There, I said it. It occurred to me yesterday that this is what that feeling is, but it took a while to say it. I tried to couch it in different terms like “intimidated” or “nervous,” but it turns out I’m afraid of her.
https://kariodriscollwriter.com/wp-content/uploads/2012/03/homework.jpg 134 200 kariodriscollwriter_fan60j https://kariodriscollwriter.com/wp-content/uploads/2020/08/web-logo-Kari.png kariodriscollwriter_fan60j2012-03-01 17:33:002020-08-02 17:58:59I am Afraid of my Twelve-Year-Old Daughter
She isn’t violent or mean, physically abusive or bullying in any way. And even if she were, she’s petite, so I could totally take her.
She is … well, certain.
This child taught herself to walk. Bit by bit, methodically and with a decided refusal of assistance from any other human being, she pulled herself to standing, shimmied along the couch on her own, practiced standing in the middle of the room to catch her balance. For days she seemed on the verge of walking, but made certain she could do it without incident by standing and clapping one day, standing and waving her arms another. It is the same when I’m in a yoga class working on eagle pose, starting with the arms and then lifting one leg to wrap around the other. Once I’ve got that steady, I center myself and lift my gaze molecule by molecule to ensure I won’t fall. Eve did that with walking. Two weeks after she had begun standing and perfecting her balance, she took a few steps. She practiced sitting down slowly so she wouldn’t topple over. She never fell. She was not one of those toddlers you see with bruises on her face and arms because she was overconfident. She didn’t have that drunken gait most eighteen-month-olds do. She took it slowly, step by step on her own and worked it out.
She also potty-trained herself and refused all offers of help. When she was learning to read, she was adamant about not letting me look at the book with her. We had to sit cross-legged on the floor, facing each other so that I could only see the cover of the book and she read out loud to me if I was lucky.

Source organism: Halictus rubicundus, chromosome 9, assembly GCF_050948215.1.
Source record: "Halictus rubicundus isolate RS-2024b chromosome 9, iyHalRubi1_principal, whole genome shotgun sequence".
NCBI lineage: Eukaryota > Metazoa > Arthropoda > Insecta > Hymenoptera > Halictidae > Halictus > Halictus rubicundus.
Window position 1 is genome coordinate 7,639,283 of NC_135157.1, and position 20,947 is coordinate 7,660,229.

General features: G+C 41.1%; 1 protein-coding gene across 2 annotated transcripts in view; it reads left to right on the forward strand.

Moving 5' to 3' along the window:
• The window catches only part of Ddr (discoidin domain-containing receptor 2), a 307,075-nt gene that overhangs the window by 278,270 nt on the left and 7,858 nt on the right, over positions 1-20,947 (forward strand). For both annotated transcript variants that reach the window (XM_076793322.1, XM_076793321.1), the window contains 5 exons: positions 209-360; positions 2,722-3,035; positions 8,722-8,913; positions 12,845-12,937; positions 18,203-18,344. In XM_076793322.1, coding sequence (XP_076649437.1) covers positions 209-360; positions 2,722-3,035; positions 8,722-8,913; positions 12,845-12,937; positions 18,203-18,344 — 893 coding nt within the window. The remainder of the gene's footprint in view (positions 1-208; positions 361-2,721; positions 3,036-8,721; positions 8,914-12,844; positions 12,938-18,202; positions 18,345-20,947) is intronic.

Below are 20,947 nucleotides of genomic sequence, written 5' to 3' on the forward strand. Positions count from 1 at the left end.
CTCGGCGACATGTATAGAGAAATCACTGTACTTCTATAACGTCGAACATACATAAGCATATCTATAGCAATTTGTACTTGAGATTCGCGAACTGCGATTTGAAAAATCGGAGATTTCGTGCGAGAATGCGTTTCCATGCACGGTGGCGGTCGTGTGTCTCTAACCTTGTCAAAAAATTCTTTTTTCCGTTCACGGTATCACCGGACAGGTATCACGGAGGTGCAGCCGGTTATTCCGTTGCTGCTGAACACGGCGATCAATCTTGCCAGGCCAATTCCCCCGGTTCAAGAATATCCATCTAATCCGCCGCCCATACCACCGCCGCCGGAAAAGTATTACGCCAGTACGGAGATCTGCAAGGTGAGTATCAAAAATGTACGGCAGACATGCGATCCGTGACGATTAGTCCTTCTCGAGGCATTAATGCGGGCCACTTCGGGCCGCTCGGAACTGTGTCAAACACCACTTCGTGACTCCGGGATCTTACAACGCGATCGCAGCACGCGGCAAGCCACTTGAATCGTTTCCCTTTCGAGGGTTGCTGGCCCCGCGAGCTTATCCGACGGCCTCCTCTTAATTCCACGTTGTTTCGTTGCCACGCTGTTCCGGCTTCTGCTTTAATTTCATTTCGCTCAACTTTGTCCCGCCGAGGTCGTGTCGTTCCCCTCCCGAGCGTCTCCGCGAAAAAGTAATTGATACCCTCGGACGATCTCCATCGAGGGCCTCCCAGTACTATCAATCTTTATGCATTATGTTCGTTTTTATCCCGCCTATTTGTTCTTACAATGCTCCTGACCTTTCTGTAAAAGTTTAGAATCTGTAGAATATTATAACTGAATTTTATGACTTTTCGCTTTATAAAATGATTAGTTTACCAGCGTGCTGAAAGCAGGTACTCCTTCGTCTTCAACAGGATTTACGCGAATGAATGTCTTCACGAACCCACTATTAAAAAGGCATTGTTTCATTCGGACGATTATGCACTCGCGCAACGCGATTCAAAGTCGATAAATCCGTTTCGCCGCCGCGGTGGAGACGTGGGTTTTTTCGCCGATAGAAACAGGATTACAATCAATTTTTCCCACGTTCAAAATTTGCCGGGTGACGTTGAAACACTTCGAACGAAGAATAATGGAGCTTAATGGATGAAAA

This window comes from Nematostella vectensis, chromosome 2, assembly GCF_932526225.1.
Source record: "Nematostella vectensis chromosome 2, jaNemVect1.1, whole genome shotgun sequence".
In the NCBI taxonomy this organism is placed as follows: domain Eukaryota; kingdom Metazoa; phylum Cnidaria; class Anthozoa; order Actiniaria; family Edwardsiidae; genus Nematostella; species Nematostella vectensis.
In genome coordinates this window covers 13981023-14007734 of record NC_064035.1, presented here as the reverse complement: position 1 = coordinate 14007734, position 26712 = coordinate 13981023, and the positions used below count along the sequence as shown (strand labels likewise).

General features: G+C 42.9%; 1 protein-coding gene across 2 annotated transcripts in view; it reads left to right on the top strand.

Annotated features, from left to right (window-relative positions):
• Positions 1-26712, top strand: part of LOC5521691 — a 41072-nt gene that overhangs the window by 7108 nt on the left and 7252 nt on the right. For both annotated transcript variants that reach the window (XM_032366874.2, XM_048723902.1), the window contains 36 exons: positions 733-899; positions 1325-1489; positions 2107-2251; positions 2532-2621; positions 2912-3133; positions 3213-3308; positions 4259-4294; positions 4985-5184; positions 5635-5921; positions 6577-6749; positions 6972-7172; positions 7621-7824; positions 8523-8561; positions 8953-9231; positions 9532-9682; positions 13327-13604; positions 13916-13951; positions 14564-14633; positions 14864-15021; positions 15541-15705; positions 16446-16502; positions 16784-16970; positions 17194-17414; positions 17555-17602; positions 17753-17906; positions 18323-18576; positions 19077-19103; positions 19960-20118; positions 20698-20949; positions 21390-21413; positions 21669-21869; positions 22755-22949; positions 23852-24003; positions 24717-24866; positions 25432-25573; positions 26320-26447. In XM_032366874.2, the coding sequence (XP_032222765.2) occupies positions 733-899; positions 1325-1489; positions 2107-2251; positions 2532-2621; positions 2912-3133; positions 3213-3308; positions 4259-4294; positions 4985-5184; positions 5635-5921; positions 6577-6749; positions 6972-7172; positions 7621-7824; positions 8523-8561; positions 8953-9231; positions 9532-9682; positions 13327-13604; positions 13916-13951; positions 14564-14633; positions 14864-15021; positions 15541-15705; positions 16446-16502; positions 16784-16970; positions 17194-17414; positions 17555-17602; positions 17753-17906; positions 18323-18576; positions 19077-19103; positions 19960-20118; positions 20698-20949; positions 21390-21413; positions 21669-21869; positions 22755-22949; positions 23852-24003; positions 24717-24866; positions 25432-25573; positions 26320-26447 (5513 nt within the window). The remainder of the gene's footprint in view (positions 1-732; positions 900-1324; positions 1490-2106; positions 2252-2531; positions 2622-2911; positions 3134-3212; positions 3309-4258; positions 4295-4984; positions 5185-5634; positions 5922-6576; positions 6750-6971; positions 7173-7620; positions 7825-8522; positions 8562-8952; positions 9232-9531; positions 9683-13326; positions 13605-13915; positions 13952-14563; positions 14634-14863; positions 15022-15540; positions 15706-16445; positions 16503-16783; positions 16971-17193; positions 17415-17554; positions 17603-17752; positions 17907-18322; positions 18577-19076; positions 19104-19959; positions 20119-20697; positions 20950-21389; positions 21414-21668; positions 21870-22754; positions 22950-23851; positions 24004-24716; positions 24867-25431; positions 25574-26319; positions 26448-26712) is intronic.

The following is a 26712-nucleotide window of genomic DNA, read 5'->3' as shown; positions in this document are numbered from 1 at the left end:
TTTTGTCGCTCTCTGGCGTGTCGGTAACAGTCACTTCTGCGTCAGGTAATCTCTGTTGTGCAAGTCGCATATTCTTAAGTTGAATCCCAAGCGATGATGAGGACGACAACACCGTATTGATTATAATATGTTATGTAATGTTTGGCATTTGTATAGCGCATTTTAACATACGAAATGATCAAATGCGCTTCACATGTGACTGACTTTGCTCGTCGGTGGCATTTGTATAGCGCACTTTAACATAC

The day she noticed that the neighbor kids all rode their bikes without training wheels, she banished me to the house after asking me to remove hers. She put her helmet on, pushed her bike out to the cul-de-sac, and fought that thing for 30 minutes. I know because I was hiding under the living room window stealing glances every once in a while. She fell, got up and tried again. I knew enough to not go outside and offer assistance. Even then I was afraid. Not that she would get hurt, but that she would be angry with me. From the day she was born, Eve has known somewhere deep in her soul that asking for help means she can’t do something herself. That she isn’t capable. God I hope I didn’t somehow instill that in to her DNA. That’s what I was taught by my parents. Asking for help is a sign of weakness.
She did it. And the entire neighborhood heard about it when she began whooping with joy as she rode that tiny bicycle back and forth like it was Seabiscuit in the Kentucky Derby. The smile on her face was absolutely the best thing I have ever seen in my entire life. Pure pride. Joy of accomplishment. Triumph.
And so we come to middle school. Where she struggles to convince Bubba and me that she is an adult. She can handle it. She understands more sophisticated inside jokes now and reads more adult books and is certain she knows how to deal with anything that comes her way. But she isn’t. She’s twelve. And offering to help her with anything is throwing down the gauntlet. It infuriates her despite the fact that I spend hours crafting my speeches to her in order to not make her feel ‘stupid’ or ‘juvenile.’ Trying to tell her that I am here to support her in any way she deems fit, not show her how superior my intellect or experience is. It doesn’t matter. She’s not buying it.
I have set up a cozy place in the kitchen for her to do homework while I cook dinner. Bought scented candles to light while she does it. Offered to put on any music she likes and ban Lola and her boundless energy from the room so we can have a peaceful place to work together. None of it works. She prefers to head straight up to her room and blast Taylor Swift and reappear fifteen minutes later to announce, “I’m done. Can I play on the computer now?” Occasionally, she will admit she is struggling with a particular assignment and, in the same breath, say that she’ll save it and ask the teacher the following day at lunch. Rather than have me sit with her for five minutes to figure it out.
And therein lies the rub. I want her to feel successful. I want her to know that there are many people in her life that she can reach out to. But I want one of them to be me. And it isn’t. And that hurts. And I wish I could say that this is a tween-girl phase, but it isn’t. Eve has always been fiercely independent and stubbornly refused my assistance. I have been rebuffed so many times I am afraid to offer, but I know that this isn’t about me and my feelings. There are times when I am the only person available to her and she is only twelve. We have to find a way to work together without anger or resentment, but I’ll be darned if I know how to do that.
I suppose if I’m being ‘enlightened’ about all of this, the first step is admitting that I’m afraid of her. Okay, did that. Now what?
Let’s Keep in Touch. Join My Email List.
Or email me at: Kari@kariodriscollwriter.com